4th Sunday of Advent

‘Tis the Season to Be Overjoyed!

Edmond Lo
Fountain of Love and Life (www.FLL.cc)

Micah’s proclamation of the Good News is almost hysterical. Inspired by the Holy Spirit, the prophet sounds so overjoyed he is, I’d venture to say, a little beyond himself:

From you [Bethlehem] shall come forth for me one who is to be ruler in Israel…(MI 5:1)
Therefore the Lord will give them up, until the time when she who is to give birth has borne…(MI 5:2)
His greatness shall reach to the ends of the earth; he shall be peace…

Beyond ourselves is what we Christians should be – what the whole world should be – as the Church’s celebration of Advent enters its final week. For the mystery of the Father’s divine love is about to be revealed in its fullness and made visible to the whole world in His Son, our Savior, the Lord Jesus Christ!

O shepherd of Israel, hearken, from your throne upon the cherubim, shine forth…(Ps 80:2) – the psalmist chimed in joyously.

This morning, I had just bought a cup of Starbucks coffee when a long line of youthful Christmas carolers streamed into the shop unexpectedly, wearing red and green Christmas outfits and singing Twelve Days of Christmas. There must have been more than 20 of them, crowding up the stairway to the upper floor of the shop, giggling and making funny faces as they went from one carol to another.

O what fun that was to be caught unexpectedly in such Christmas festivity! A little beyond myself, I also giggled and sang along with them. And why not? Even John the Baptist, the infant in Elizabeth’s womb, was leaping for joy at the moment the sound of Mary’s greeting reached Elizabeth’s ears. So children and adults, young and old, the whole world all over, let’s giggle and sing. “For God so loved the world that he gave his only Son, so that everyone who believes in him might not perish but might have eternal life” (John 3:16)!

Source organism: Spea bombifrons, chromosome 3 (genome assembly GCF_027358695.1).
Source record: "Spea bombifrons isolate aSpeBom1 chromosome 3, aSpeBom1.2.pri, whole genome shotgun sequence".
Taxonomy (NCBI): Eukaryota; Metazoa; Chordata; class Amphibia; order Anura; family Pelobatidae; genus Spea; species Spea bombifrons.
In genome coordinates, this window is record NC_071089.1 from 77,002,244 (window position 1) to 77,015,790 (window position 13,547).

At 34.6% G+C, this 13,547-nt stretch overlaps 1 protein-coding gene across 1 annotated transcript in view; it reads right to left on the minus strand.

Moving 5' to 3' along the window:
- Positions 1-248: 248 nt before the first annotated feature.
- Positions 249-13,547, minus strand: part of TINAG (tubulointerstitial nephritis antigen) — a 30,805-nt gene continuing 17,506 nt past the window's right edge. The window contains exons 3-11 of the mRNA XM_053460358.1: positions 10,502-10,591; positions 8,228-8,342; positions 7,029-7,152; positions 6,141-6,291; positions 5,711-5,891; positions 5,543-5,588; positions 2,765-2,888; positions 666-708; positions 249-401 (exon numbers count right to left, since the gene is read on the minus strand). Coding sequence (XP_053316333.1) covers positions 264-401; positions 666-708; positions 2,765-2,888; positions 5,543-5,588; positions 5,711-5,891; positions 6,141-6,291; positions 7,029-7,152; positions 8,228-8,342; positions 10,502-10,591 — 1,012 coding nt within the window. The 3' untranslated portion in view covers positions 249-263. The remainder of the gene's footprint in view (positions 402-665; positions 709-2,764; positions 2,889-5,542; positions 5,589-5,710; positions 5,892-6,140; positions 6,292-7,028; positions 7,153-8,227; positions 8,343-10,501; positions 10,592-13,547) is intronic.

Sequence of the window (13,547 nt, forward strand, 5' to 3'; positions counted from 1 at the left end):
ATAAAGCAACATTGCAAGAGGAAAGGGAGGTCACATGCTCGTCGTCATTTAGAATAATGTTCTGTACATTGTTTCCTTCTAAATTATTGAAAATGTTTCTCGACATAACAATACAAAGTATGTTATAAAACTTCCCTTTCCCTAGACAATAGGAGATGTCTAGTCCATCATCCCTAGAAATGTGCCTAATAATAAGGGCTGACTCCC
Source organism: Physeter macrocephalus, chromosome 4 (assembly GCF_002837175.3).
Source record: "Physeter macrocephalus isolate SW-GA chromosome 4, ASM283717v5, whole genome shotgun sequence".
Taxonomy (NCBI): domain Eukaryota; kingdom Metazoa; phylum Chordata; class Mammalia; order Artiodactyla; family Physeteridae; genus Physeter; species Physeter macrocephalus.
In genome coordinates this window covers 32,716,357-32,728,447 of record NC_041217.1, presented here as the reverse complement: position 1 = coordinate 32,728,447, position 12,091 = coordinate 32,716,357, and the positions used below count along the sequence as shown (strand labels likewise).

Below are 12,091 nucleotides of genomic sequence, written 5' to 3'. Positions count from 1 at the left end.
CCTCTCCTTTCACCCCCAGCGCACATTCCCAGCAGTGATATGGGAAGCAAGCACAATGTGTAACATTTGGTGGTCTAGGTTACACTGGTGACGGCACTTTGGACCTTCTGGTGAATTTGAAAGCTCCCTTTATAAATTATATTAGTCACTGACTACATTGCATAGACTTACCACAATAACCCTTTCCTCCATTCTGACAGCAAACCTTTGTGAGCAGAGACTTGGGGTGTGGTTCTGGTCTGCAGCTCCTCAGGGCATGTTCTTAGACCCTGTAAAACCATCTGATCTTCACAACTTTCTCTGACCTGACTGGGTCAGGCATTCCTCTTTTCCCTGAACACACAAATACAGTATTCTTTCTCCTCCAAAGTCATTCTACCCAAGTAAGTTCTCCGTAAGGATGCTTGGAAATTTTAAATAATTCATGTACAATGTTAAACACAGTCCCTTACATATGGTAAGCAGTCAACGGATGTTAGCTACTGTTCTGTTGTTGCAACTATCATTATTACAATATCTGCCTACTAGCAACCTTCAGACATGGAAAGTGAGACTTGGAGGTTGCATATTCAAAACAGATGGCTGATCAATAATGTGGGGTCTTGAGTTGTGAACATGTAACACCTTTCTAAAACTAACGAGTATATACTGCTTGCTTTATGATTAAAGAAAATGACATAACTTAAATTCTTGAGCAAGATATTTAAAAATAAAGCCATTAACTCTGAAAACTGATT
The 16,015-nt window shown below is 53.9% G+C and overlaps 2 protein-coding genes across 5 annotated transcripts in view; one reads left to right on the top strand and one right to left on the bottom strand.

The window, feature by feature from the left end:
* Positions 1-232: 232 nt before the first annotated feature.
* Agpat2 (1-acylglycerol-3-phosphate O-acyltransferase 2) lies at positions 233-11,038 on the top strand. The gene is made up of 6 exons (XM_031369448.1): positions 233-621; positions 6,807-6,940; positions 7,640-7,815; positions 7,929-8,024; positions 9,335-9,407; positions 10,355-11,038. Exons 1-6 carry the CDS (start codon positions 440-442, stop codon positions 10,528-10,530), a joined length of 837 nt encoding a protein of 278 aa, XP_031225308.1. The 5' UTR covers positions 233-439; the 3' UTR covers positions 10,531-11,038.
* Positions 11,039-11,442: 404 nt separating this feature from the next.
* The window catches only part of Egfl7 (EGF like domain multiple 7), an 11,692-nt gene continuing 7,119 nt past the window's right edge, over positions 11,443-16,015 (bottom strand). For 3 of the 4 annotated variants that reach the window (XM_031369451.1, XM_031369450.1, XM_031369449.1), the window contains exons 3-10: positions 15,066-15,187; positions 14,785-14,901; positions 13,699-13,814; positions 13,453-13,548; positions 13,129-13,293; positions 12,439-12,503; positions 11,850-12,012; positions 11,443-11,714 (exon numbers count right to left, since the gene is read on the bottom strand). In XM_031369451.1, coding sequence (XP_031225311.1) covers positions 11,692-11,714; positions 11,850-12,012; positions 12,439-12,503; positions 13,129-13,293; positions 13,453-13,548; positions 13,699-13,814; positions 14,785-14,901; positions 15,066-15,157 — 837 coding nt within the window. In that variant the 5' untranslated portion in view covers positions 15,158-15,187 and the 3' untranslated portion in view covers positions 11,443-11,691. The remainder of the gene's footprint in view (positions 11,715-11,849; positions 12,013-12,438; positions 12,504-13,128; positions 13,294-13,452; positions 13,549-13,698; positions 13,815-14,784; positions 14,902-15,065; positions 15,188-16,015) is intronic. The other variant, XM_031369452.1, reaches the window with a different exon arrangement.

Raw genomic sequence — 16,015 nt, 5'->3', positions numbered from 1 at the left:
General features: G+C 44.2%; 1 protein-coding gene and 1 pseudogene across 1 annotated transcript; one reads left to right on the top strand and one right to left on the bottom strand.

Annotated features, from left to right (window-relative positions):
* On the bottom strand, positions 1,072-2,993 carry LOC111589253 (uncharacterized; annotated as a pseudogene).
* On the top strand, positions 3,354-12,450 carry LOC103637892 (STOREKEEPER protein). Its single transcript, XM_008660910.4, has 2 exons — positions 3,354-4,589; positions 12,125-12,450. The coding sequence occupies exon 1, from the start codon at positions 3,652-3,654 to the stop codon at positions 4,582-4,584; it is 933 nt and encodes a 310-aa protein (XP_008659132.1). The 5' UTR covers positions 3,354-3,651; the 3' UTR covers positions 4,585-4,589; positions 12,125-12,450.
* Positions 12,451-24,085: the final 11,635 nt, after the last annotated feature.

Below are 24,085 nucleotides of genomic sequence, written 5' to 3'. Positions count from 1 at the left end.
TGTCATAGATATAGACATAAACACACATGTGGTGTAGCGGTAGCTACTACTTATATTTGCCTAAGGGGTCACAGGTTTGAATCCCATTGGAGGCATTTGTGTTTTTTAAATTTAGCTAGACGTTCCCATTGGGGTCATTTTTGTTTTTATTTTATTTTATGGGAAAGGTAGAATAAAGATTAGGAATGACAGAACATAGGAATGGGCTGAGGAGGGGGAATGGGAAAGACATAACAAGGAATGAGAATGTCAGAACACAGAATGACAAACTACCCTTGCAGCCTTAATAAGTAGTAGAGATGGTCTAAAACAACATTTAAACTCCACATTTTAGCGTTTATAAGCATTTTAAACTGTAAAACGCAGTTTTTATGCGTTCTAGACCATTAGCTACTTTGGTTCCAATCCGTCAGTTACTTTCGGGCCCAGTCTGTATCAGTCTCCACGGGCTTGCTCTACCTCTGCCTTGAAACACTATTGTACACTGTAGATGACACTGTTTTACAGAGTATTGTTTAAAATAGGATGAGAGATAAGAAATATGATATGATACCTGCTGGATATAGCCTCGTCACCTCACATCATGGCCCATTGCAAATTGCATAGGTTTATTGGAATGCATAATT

Visitation
Visitation

To Know How To Visit

Gerry Pierce, CCSR
Claretian Publications

In the Bible we often read of God coming into someone’s life through a visit of an angel or of a human being. The Gospel of St Luke begins with an angel visiting Zechariah and another visiting Mary to bring them the news of the extraordinary conception of their children, John and Jesus, respectively. Zechariah declares in his canticle “Blessed be the Lord God of Israel because he has visited his people and set them free.”

More than half of the Gospel of St Luke is telling about Jesus visiting people, having meals with them, and then something happens.

Visits are signs of love. One wants to visit the person one loves. Very often something happens in a visit. A new relationship is set up. A new plan is hatched, a problem is solved. We find Jesus curing the lepers as he visits a town. As he visits Capernaum he cures the centurion’s servant and at Nain he brings the son of the widow back to life. He scandalizes the Pharisees by often eating at the homes of people who, to them, were sinners. Not all visits are at first successful. Jesus’ final visit to Jerusalem was apparently a disaster—he received no hospitality, only crucifixion and death. But resurrection came from this death.